FIGURE 2
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Figure 2. Results of the sensitivity to feedback screening in animals treated with agomelatine (A–F) and mirtazapine (G–L). Panels (A,G) show the average proportion of lose-shift behaviors following misleading punishment in rats classified as insensitive (open circles, N = 19) and sensitive (filled circles, N = 19) to negative feedback (NF) across all 10 screening probabilistic reversal learning (PRL) tests in cohorts of rats treated with agomelatine and mirtazapine, respectively. Panels (B,H) show the average number of reversals in rats classified as insensitive (open circles, N = 19) and sensitive (filled circles, N = 19) to NF across all 10 screening PRL tests in cohorts of rats treated with agomelatine and mirtazapine, respectively. Panels (C,I) show the average frequency of sensitivity to NF in a cohort of rats treated with agomelatine and mirtazapine respectively. Panels (D,J) show the average proportion of win-stay behaviors following a reward in rats classified as insensitive (open circles, N = 19) and sensitive (filled circles, N = 19) to positive feedback (PF) across all 10 screening PRL tests. Panels (E,K) show the average number of reversals in rats classified as insensitive (open circles, N = 19) and sensitive (filled circles, N = 19) to PF across all 10 screening PRL tests in cohorts of rats treated with agomelatine and mirtazapine, respectively. Panels (F,L) show the average frequency of sensitivity to PF in a cohort of rats treated with agomelatine and mirtazapine respectively. The frequency is expressed as the number of PRL tests (out of the 10 comprising screening) in which an animal displayed the value of given feedback sensitivity located above the median of the values from the entire cohort. Data are presented as the mean ± SEM. *Indicates p < 0.05 compared to the insensitive group.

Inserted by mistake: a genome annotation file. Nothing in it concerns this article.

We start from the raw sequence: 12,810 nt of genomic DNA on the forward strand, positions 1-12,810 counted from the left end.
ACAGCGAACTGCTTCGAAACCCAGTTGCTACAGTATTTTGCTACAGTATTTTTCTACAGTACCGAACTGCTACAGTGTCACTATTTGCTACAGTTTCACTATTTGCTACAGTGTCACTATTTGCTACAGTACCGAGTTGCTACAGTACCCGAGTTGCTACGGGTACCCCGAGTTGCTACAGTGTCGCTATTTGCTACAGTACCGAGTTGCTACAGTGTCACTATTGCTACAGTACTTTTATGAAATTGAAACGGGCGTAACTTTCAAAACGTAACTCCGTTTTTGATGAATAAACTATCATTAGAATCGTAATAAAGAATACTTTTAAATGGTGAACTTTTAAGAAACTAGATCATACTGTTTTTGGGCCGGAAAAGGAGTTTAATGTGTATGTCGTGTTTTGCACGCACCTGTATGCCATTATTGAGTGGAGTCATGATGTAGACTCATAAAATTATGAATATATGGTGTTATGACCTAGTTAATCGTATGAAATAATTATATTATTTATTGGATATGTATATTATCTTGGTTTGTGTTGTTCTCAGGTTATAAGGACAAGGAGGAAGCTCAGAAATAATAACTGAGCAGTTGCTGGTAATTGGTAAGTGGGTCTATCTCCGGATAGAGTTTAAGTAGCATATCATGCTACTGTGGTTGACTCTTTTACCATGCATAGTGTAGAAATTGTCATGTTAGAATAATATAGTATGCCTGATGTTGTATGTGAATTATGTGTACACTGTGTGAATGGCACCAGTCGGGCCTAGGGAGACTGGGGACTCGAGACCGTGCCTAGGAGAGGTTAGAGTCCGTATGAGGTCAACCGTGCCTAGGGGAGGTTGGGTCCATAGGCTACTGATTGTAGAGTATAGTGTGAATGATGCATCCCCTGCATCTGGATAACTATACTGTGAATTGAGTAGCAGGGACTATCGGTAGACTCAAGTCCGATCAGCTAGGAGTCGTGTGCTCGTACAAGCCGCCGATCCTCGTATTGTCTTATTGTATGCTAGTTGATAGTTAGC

The average number of reversals made by the animals classified as insensitive to NF during the screening period ranged from 4.6 to 9.5, with an average of 6.12 ± 0.28; for animals classified as sensitive to NF, the average number of reversals ranged from 3.6 to 7.7, with an average of 5.60 ± 0.24. Reversal performance in both groups was stable [there was a nonsignificant interaction between screening day and NF sensitivity (F(9,324) = 0.662, p = 0.743), Figure 2B].

The average frequency of NF sensitivity in animals classified as NF-insensitive ranged from 0 to 5, with an average of 3.4 ± 0.3; in those classified as NF sensitive, the average frequency of NF sensitivity ranged from 5 to 10, with an average of 6.6 ± 0.4. The animals classified as NF-insensitive were significantly less sensitive to NF than the rats classified as NF-sensitive (t = 6.853, df = 36, p < 0.001, Figure 2C).

Positive Feedback Sensitivity Screening

The average proportion of win-stay behaviors in the animals classified as PF-insensitive ranged from 0.635 to 0.725, with an average of 0.696 ± 0.006. The average proportion of win-stay behaviors in the animals classified as PF-sensitive ranged from 0.733 to 0.865, with an average of 0.770 ± 0.008. The sensitivity to PF in both subgroups was stable across the screening period [there was a nonsignificant interaction between screening day and PF sensitivity (F(9,324) =1.740, p = 0.079, Figure 2D)].